"A catacomb of garishly painted caverns and corridors, with a deceptively halcyon outdoor garden, and a murky and jostling main floor, the Labrynth was my favourite club ever. It's where I witnessed hardcore rave turn to the dark side: hands-in the-air choruses and happy pianos gradually, insidiously eclipsed by scuttling 'n' seething breakbeats, foreboding bass-tremors, macabrely witty horror-movie samples, and shudders 'n' shivers of clammy synth-slime. What I remember most about Labrynth is that you never once saw the DJs - they were tucked away in the corner somewhere out of sight. Instead, the stage was occupied by the ravers themselves: a crammed, teetering front row of kids facing the crowd from out of which they'd climbed. The crowd literally became the star of the show."

4. Even Furthur, Wisconsin, USA, May 1996
"Anarchy in the USA, for real. Hordes of candy-ravers and gabba warriors - most from the nearest cities, Milwaukee and Chicago, but others who'd flown or driven from every corner of the nation - descend on a scouting camp in a remote rural part of Middle America. The chaos was partly chemical and partly weather induced. Sporadic rain turned the dancefloors into swamps full of puddles. Along with the mud and the screams of acid freak-outs that intermittently pierced through the trees, what I remember most vividly is Scott Hardkiss dropping his skin-tingling, never-to-be released remix of Elton John's Rocket Man. And the debut US performance of Daft Punk, then barely-known but already a fully-formed juggernaut of joy."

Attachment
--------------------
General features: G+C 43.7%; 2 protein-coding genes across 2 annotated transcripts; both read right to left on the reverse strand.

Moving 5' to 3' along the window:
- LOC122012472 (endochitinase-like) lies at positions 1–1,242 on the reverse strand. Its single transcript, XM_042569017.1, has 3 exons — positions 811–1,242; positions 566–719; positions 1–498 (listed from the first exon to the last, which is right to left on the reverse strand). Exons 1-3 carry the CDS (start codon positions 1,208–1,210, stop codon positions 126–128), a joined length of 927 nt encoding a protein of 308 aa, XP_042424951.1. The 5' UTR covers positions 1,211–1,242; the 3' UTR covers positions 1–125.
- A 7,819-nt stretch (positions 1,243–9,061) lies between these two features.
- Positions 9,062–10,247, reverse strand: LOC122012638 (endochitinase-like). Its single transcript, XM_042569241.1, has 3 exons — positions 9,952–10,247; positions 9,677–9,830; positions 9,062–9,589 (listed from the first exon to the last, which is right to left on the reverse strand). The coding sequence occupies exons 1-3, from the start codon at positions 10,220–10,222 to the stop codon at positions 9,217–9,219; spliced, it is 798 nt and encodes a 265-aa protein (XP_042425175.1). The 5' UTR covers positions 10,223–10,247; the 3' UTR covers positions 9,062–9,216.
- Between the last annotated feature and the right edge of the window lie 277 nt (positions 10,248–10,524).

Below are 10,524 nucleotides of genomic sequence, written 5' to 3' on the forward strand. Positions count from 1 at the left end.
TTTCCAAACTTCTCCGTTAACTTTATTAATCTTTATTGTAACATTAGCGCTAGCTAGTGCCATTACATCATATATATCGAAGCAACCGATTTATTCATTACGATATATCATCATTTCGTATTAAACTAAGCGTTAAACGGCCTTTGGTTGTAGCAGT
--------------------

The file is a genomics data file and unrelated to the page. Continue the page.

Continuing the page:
5. Club Voodoo, Bayside, Queens, April 1998
"NY's compact but fanatical hardcore scene congregated for the birthday bash of Brooklyn techno warlord Lenny Dee - and for the US debut of The Mover, just one of the aliases used by the German producer Marc Acardipane (whose 1991 track We Have Arrived pretty much invented gabba). He played a searing, stampeding set that drew on an arsenal of tunes by himself and allies like Renegade Legion and Miro, all released via the Frankfurt label cluster PCP / Cold Rush / Dance Ecstasy 2001. The strobing riffs of Apocalypse Never and Torsion seem to swarm through the ravefloor like a cloud of poison gas. Then the fire marshals arrived to shut down the party for being dangerously overcrowded."